CAN YOU AFFORD TO TAKE RISKS WITH YOUR NITROGEN?
There has been a lot of discussion on nitrogen timing and the best methods to apply nitrogen. The University of Missouri states it well, “The BMP for timing of nitrogen (N) fertilizer applications is to apply fertilizer as close as possible to the period of rapid crop uptake (Figure 1). Managing N in this way will minimize losses of N from the field and will ensure adequate N availability to the crop during critical growth periods.”
In addition, the University of Purdue states that ear size is first determined at V5-V6; “Kernel row number determination of the uppermost ear begins shortly after the ear shoot is initiated (V5 to V6) and is thought to be complete as early as V8.”
Therefore, we know that the primary goals of applying nitrogen is to apply it as close to when your crops need it as possible and also to apply it in a way that will minimize your risk of nitrogen loss to ensure nitrogen is in the soil, available for your crops when they need it.
First let’s take a look at nitrogen timing
- If you apply all your nitrogen in the Fall you will have around 7 months from when you applied nitrogen to when your crops need it. This seems to be a big gamble and puts you at the mercy of weather to ensure that your nitrogen is still there and available in the Spring. If you get heavy rains in the Fall or Spring, you could lose a very significant portion of your nitrogen through leaching, which is also not as environmentally friendly since this nitrogen has nowhere to escape but deeper into the soil.
- If you apply all of your nitrogen pre-plant you have cut down on some of your risk of nitrogen loss but you are still applying 1-2 months before your crops need it so there is still some unnecessary risk of nitrogen loss through leaching.
- If you wait to apply a significant portion of your nitrogen until mid-summer right before the reproductive stage, you may not have all of you nitrogen needs met at V5-V6 when ear size is determined and you may have starved your crops during the early critical growth stages that give a baseline for future yield. In addition, what individuals pushing late-season side dress do not mention is that the microbes and organic matter in your soil contain a significant amount of nitrogen that is naturally released as the soil warms up through the summer.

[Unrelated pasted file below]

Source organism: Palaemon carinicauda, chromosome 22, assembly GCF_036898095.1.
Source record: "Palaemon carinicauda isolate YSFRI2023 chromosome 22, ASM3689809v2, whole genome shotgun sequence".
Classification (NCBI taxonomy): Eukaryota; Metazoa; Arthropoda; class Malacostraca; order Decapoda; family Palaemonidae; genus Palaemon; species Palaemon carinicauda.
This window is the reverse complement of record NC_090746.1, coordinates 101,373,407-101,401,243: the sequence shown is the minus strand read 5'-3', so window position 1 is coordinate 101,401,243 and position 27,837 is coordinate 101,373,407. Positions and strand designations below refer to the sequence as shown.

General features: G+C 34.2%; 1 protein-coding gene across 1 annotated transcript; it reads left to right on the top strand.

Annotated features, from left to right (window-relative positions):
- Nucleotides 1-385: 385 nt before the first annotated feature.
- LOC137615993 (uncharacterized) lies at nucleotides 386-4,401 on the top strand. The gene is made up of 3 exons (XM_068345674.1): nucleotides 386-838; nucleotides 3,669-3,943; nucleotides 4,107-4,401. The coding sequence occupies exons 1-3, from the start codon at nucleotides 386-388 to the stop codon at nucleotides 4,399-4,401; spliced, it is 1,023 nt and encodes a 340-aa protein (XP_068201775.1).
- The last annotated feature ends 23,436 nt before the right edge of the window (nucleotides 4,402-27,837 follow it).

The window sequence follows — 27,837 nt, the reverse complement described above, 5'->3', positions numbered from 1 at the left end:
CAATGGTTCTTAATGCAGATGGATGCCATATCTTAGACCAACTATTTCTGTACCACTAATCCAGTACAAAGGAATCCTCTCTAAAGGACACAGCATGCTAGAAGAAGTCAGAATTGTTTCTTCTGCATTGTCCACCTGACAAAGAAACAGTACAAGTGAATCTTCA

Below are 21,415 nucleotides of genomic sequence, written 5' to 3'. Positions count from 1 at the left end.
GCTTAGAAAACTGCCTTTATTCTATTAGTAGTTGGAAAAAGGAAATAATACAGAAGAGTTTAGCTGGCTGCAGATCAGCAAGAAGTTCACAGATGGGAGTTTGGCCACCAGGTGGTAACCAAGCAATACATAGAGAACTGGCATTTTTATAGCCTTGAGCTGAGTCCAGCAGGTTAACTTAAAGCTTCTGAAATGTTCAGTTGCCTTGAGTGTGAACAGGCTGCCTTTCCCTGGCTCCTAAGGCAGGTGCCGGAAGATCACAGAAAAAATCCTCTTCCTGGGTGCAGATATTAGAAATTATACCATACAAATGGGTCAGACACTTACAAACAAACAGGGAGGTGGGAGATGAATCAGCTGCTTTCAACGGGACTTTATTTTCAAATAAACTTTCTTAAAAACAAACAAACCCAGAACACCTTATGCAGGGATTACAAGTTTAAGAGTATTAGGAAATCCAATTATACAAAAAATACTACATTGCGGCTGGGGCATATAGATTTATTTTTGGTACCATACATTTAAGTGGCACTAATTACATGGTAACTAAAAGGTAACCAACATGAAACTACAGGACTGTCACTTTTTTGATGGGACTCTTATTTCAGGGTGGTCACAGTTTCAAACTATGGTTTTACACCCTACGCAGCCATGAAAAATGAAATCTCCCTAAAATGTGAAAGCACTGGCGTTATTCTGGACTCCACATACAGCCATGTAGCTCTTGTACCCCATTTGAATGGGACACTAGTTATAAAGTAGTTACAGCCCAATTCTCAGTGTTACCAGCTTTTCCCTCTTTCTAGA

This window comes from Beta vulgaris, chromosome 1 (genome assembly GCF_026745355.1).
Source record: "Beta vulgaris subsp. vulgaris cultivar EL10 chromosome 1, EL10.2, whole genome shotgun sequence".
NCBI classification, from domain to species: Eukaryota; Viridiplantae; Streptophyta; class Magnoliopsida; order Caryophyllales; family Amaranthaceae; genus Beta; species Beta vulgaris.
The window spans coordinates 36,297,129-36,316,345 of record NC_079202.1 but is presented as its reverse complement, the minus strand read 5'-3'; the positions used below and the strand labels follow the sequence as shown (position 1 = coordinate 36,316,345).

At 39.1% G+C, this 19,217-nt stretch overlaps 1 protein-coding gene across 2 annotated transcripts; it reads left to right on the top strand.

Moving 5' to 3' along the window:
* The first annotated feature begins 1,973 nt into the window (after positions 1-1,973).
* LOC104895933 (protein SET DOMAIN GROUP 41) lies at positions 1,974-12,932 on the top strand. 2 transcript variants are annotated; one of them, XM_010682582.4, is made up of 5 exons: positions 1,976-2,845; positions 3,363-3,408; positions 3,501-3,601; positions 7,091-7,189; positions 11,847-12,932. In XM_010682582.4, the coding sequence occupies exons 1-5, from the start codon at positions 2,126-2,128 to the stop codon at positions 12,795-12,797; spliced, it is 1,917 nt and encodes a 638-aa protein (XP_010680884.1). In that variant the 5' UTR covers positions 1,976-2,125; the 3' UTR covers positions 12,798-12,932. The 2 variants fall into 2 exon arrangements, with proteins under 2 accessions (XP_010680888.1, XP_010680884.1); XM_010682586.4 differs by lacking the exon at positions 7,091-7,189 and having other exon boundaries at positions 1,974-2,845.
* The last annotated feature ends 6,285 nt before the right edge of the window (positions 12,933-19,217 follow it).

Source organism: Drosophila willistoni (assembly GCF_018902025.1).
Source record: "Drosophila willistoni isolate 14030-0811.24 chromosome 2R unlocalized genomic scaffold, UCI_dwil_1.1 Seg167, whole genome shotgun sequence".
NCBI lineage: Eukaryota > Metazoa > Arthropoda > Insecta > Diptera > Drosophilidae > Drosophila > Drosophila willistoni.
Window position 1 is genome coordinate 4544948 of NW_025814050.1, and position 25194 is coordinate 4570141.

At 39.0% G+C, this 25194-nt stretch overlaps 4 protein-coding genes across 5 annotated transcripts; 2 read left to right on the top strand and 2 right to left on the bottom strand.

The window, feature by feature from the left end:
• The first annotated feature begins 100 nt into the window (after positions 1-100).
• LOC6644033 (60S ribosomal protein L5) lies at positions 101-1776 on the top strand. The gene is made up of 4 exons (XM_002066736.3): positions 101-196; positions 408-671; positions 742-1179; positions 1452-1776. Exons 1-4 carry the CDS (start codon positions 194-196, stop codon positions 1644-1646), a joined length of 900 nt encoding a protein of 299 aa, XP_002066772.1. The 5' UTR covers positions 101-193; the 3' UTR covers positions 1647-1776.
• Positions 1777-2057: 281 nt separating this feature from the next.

Therefore, early sidedress strikes the perfect balance between applying your nitrogen just before it is needed by your crops and also ensuring that all of your crops nitrogen needs are met during the critical growth stages.
Next, let’s take a look at nitrogen application methods, Dribble vs. Injection
The University of Purdue states that as much as 15-20% of surface applied urea-based nitrogen may volatilize (lost) within a week after application. They also stated that this risk is essentially zero if the product is injected into the soil.
If your nitrogen is applied on top of the soil you are relying on rain to take the nitrogen down to the roots where it is need for uptake. If we have a dry period in the summer, you are subjecting your nitrogen to significant risk of volatilization as it will convert into ammonia gas and escape into the atmosphere, never to be utilized in boosting the yield of your crops.
Injecting your nitrogen in the soil helps reduce this risk of volatilization and helps ensure that the nitrogen that you apply will still be there when your crops need it most.
Our crops are dependent enough upon timely rain, why would we also build this into our Nitrogen Program? Inject your N with a FAST Applicator and minimize this risk!
The University of Purdue sums it up best by stating “One of the keys to managing costs of nitrogen fertilizer or maximizing nitrogen use efficiency is to manage N sources wisely to minimize the risk of nitrogen loss due to leaching, denitrification, or volatilization. The use of a sidedress application strategy remains one of the easiest and least expensive ways to maximize nitrogen use efficiency.”
Invest in your operations with a FAST Applicator to maximize your nitrogen investment and yield by providing a boost of N just before ear size is determined and also minimizing your risk of N Loss by injecting your Nitrogen IN THE GROUND rather than taking an unnecessary risk and dribbling it on top.
University of Purdue – https://www.agry.purdue.edu/ext/corn/news/timeless/CornRespLateSeasonN.html
University of Missouri – http://plantsci.missouri.edu/nutrientmanagement/nitrogen/practices.htm
University of Purdue – https://www.agry.purdue.edu/ext/corn/news/timeless/earsize.html
Montana State University – http://store.msuextension.org/publications/AgandNaturalResources/EB0209.pdf
University of Purdue – https://www.agry.purdue.edu/ext/pubs/2006NLossMechanisms.pdf